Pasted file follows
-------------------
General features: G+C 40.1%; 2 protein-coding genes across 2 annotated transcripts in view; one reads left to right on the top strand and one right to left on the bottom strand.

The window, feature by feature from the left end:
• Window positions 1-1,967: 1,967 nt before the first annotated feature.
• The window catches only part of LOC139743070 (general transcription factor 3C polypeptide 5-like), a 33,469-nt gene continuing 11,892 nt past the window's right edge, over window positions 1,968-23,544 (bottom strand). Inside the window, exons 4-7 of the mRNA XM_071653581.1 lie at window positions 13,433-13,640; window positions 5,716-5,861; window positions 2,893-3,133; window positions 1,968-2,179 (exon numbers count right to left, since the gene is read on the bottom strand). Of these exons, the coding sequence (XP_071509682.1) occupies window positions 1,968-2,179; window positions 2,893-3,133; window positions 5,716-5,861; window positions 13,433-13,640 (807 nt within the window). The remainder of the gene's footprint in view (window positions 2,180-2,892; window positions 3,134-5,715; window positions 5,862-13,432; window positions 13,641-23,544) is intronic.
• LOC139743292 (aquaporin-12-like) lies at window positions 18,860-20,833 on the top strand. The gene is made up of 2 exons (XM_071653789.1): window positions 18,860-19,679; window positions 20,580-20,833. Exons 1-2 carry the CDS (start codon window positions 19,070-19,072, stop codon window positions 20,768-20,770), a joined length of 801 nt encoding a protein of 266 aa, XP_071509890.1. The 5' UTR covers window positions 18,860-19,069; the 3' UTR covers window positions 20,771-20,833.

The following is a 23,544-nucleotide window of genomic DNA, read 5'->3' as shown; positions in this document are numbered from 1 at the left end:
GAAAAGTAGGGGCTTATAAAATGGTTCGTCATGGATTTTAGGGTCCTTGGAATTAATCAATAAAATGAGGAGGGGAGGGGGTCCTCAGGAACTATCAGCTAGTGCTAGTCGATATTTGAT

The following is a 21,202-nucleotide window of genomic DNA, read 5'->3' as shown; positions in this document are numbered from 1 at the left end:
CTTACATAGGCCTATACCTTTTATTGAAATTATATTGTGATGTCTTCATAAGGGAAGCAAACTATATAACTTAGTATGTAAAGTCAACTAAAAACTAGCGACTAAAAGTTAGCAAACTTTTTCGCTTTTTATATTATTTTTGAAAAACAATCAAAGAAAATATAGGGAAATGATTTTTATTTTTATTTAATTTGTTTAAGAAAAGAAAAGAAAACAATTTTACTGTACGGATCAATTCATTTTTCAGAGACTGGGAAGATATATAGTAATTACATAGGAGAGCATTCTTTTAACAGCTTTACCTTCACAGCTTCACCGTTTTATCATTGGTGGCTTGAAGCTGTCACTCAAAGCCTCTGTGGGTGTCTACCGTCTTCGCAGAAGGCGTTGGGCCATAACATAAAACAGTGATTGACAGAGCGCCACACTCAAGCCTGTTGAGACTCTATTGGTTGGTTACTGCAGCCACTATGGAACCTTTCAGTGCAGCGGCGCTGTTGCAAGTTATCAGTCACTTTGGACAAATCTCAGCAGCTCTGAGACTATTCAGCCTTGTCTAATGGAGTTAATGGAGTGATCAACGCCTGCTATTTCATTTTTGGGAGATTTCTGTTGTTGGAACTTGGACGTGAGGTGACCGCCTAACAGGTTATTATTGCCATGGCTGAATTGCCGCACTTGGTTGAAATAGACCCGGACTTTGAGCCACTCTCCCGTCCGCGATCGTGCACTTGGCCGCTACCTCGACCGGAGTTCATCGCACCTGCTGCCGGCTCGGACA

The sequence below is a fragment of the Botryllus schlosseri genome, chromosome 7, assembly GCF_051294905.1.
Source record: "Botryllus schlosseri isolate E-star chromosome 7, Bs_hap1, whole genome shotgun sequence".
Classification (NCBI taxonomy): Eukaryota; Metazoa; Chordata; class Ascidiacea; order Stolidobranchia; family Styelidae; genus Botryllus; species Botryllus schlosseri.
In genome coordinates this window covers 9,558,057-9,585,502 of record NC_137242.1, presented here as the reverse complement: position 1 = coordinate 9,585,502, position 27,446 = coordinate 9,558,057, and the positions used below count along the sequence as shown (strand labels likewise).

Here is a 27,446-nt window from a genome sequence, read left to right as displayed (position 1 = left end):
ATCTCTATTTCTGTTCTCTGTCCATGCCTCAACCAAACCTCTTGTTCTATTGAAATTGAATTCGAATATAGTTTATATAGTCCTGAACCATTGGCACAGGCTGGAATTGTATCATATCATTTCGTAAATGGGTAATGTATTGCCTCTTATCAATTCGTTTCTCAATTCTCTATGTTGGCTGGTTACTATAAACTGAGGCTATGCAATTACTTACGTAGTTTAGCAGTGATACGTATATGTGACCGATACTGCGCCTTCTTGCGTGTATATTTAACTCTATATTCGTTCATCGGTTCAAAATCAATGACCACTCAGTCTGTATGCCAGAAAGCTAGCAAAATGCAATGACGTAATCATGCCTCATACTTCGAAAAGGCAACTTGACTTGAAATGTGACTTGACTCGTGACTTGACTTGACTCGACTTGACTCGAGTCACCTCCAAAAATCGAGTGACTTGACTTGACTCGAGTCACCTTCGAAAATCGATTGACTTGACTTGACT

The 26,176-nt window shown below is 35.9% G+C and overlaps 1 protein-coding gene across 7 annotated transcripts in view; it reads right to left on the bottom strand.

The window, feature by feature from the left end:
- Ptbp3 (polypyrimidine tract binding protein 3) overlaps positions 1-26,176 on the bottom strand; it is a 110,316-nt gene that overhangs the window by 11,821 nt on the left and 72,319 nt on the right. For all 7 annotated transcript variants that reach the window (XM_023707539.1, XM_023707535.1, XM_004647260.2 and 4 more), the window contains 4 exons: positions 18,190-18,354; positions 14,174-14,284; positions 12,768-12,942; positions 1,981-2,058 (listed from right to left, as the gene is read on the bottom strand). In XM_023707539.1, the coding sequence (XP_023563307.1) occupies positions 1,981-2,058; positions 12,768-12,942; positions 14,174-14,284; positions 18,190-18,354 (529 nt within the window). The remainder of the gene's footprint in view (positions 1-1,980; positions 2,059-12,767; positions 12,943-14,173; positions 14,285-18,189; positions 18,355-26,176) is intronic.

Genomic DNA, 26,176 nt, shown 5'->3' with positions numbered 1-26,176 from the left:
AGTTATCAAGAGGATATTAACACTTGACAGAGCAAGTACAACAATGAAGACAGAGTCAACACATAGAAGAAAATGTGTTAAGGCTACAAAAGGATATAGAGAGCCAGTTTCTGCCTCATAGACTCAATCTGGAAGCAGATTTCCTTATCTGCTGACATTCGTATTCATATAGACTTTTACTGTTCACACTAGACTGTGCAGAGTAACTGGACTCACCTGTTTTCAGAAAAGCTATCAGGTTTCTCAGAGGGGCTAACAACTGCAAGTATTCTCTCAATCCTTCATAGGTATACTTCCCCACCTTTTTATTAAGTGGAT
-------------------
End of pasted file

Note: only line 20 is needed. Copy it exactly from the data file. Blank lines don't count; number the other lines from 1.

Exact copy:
AGTTATCAAGAGGATATTAACACTTGACAGAGCAAGTACAACAATGAAGACAGAGTCAACACATAGAAGAAAATGTGTTAAGGCTACAAAAGGATATAGAGAGCCAGTTTCTGCCTCATAGACTCAATCTGGAAGCAGATTTCCTTATCTGCTGACATTCGTATTCATATAGACTTTTACTGTTCACACTAGACTGTGCAGAGTAACTGGACTCACCTGTTTTCAGAAAAGCTATCAGGTTTCTCAGAGGGGCTAACAACTGCAAGTATTCTCTCAATCCTTCATAGGTATACTTCCCCACCTTTTTATTAAGTGGAT